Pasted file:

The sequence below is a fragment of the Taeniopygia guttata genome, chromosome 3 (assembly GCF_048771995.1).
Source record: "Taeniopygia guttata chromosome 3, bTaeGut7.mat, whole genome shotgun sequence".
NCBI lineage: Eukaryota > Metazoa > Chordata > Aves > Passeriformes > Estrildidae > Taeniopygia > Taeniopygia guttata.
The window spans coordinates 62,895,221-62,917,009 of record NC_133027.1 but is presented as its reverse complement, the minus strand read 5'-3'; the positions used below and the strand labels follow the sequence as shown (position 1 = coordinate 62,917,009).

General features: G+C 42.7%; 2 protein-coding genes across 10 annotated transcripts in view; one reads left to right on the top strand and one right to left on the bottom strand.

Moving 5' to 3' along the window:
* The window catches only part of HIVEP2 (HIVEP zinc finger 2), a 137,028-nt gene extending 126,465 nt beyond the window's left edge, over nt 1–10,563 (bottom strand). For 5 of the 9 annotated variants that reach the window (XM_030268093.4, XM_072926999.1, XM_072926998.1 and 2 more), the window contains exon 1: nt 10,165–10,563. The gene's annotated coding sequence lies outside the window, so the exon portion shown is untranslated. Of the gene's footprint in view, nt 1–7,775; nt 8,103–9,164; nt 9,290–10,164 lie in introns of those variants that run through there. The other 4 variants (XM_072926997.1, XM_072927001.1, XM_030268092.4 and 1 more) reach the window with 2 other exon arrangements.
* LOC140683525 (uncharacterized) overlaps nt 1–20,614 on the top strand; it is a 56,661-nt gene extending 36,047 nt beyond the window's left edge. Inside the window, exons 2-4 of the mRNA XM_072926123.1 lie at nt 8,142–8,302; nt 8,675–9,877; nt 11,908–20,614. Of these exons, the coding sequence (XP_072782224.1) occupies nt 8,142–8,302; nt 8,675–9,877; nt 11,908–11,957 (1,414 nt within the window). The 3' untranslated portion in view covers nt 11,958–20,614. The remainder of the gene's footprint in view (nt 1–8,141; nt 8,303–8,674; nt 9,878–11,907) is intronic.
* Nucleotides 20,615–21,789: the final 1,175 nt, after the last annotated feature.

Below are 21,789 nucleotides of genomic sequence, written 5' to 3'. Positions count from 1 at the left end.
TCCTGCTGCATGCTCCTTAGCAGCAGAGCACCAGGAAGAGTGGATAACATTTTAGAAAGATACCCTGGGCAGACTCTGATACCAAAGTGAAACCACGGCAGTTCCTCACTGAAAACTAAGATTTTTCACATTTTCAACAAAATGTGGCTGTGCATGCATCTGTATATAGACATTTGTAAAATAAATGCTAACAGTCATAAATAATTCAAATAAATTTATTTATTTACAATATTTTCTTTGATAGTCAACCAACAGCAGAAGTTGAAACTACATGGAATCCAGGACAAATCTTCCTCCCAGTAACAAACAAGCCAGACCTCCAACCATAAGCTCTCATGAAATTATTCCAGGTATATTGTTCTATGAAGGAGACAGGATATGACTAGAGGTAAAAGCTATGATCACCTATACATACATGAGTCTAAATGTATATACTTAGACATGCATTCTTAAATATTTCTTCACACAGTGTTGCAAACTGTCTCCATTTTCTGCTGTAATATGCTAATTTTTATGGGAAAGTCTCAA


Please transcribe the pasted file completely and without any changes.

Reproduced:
The sequence below is a fragment of the Taeniopygia guttata genome, chromosome 3 (assembly GCF_048771995.1).
Source record: "Taeniopygia guttata chromosome 3, bTaeGut7.mat, whole genome shotgun sequence".
NCBI lineage: Eukaryota > Metazoa > Chordata > Aves > Passeriformes > Estrildidae > Taeniopygia > Taeniopygia guttata.
The window spans coordinates 62,895,221-62,917,009 of record NC_133027.1 but is presented as its reverse complement, the minus strand read 5'-3'; the positions used below and the strand labels follow the sequence as shown (position 1 = coordinate 62,917,009).

General features: G+C 42.7%; 2 protein-coding genes across 10 annotated transcripts in view; one reads left to right on the top strand and one right to left on the bottom strand.

Moving 5' to 3' along the window:
* The window catches only part of HIVEP2 (HIVEP zinc finger 2), a 137,028-nt gene extending 126,465 nt beyond the window's left edge, over nt 1–10,563 (bottom strand). For 5 of the 9 annotated variants that reach the window (XM_030268093.4, XM_072926999.1, XM_072926998.1 and 2 more), the window contains exon 1: nt 10,165–10,563. The gene's annotated coding sequence lies outside the window, so the exon portion shown is untranslated. Of the gene's footprint in view, nt 1–7,775; nt 8,103–9,164; nt 9,290–10,164 lie in introns of those variants that run through there. The other 4 variants (XM_072926997.1, XM_072927001.1, XM_030268092.4 and 1 more) reach the window with 2 other exon arrangements.
* LOC140683525 (uncharacterized) overlaps nt 1–20,614 on the top strand; it is a 56,661-nt gene extending 36,047 nt beyond the window's left edge. Inside the window, exons 2-4 of the mRNA XM_072926123.1 lie at nt 8,142–8,302; nt 8,675–9,877; nt 11,908–20,614. Of these exons, the coding sequence (XP_072782224.1) occupies nt 8,142–8,302; nt 8,675–9,877; nt 11,908–11,957 (1,414 nt within the window). The 3' untranslated portion in view covers nt 11,958–20,614. The remainder of the gene's footprint in view (nt 1–8,141; nt 8,303–8,674; nt 9,878–11,907) is intronic.
* Nucleotides 20,615–21,789: the final 1,175 nt, after the last annotated feature.

Below are 21,789 nucleotides of genomic sequence, written 5' to 3'. Positions count from 1 at the left end.
TCCTGCTGCATGCTCCTTAGCAGCAGAGCACCAGGAAGAGTGGATAACATTTTAGAAAGATACCCTGGGCAGACTCTGATACCAAAGTGAAACCACGGCAGTTCCTCACTGAAAACTAAGATTTTTCACATTTTCAACAAAATGTGGCTGTGCATGCATCTGTATATAGACATTTGTAAAATAAATGCTAACAGTCATAAATAATTCAAATAAATTTATTTATTTACAATATTTTCTTTGATAGTCAACCAACAGCAGAAGTTGAAACTACATGGAATCCAGGACAAATCTTCCTCCCAGTAACAAACAAGCCAGACCTCCAACCATAAGCTCTCATGAAATTATTCCAGGTATATTGTTCTATGAAGGAGACAGGATATGACTAGAGGTAAAAGCTATGATCACCTATACATACATGAGTCTAAATGTATATACTTAGACATGCATTCTTAAATATTTCTTCACACAGTGTTGCAAACTGTCTCCATTTTCTGCTGTAATATGCTAATTTTTATGGGAAAGTCTCAA